Jury sets asbestos-case damagesA Baltimore jury has...


Jury sets asbestos-case damages

A Baltimore jury has assessed millions of dollars in punitive damages against four companies, ending the nation's largest asbestos personal-injury trial.

In ruling the companies will have to pay up to $2.50 for every dollar of compensatory damages, the jury apparently dismissed arguments from the companies' lawyers that high awards could put them out of business or at least wipe out the company tills for paying future asbestos victims.

But only time will tell how many millions will be assessed against the companies. Jurors were asked to decide only on a "multiplier" -- a formula for assigning punitive damages based on actual awards to any of the 8,550 plaintiffs.

Yesterday's verdict ended a five-month trial that generated 28,000 pages of transcribed testimony and almost 1 million pages of documents. Evidence in the trial ranged from leaden explanations of financial and scientific concepts to a dramatic video tape of a 62-year-old former steamfitter and mesothelioma sufferer's dying days.


Baltimore Gas and Electric Co. has been slapped with a $50,000 fine by federal regulators for safety violations at the utility's Calvert Cliffs nuclear power plant in Southern Maryland.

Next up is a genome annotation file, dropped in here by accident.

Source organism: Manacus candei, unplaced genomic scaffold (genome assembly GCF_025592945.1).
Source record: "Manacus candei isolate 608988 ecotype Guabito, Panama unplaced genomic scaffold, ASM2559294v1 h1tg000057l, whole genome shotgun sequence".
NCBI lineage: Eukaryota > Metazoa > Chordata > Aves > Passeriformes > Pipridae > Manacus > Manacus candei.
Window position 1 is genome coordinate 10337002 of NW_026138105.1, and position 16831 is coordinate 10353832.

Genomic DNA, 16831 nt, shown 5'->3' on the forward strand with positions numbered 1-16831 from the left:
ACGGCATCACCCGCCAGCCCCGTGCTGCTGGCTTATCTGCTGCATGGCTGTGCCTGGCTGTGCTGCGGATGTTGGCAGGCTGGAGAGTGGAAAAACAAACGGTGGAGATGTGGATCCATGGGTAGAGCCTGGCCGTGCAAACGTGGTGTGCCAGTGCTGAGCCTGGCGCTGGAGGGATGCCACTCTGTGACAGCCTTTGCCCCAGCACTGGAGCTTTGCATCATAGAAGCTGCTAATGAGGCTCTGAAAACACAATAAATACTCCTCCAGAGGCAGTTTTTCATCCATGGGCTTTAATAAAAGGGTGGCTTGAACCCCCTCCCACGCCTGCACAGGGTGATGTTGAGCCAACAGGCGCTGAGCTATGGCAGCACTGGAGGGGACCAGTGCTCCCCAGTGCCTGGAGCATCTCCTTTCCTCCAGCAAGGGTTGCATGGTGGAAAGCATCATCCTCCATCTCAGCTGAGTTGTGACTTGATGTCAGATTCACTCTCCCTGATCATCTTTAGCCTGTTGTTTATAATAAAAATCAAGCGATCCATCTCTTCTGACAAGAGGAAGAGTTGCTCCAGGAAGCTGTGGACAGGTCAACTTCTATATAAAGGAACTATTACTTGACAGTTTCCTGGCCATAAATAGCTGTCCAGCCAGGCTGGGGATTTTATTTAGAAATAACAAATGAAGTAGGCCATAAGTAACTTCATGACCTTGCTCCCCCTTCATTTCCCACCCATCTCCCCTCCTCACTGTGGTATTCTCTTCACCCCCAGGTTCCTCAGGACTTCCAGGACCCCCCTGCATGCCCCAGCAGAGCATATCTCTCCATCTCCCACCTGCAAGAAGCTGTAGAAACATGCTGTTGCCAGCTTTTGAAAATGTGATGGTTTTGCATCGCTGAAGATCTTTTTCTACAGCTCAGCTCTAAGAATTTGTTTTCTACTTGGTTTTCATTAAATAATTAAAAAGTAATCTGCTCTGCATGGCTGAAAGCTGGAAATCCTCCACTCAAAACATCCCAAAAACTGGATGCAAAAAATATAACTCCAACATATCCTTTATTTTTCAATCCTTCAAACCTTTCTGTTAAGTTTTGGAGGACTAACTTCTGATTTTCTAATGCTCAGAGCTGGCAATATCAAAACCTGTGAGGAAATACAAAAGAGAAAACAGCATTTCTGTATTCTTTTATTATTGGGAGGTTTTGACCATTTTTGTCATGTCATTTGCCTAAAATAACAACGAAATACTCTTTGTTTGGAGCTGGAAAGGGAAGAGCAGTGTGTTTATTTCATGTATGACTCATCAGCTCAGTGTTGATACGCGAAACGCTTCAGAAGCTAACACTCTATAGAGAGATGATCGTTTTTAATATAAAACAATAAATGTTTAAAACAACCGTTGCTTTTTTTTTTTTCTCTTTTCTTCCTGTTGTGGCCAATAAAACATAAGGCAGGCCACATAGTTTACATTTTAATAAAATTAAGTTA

The Nuclear Regulatory Commission announced yesterday that it is fining BG&E; for failing to repair a long-standing problem with the emergency cooling system at the twin-reactor plant on Chesapeake Bay near Lusby.

The defect, which has since been repaired, might have led to a meltdown of a nuclear reactor core in a serious accident, the commission said.

BG&E; representatives said they have not decided whether to pay the fine or appeal. The company has 30 days to decide.

Anne Arundel

A county volunteer firefighter has been charged with stealing money from the body of a Severna Park man killed in a car accident Sunday.

The firefighter, William Bruce Cooper, 27, of the 100 block of Warwickshire Lane in Glen Burnie, also has been banned from responding to calls while other departmental charges are weighed.

Mr. Cooper, a volunteer firefighter for two years, was charged with misdemeanor theft Sunday night.

Police investigators said he stole $120 from the pockets of Harry John Shew, 45, who had been killed in a car accident on Md. 10. He offered to share the money with another firefighter, investigators said, but was turned down.

After the theft charge was made, fire officials banned Mr. Cooper from responding to calls. Whether Mr. Cooper will be allowed on the station property is to be decided by Volunteer Chief Jay Olson.

Baltimore County

Towson State University has laid off about 25 administrative workers as part of an effort to close an anticipated $1.7 million budget deficit.

Another 20 to 25 people may lose their jobs in a possible second round of cuts, said campus spokeswoman Kathy Williams. The layoffs hit administrative and support workers in the business, finance and academic affairs departments. No faculty members lost their jobs.

"We're trying to avoid laying off faculty," Ms. Williams said.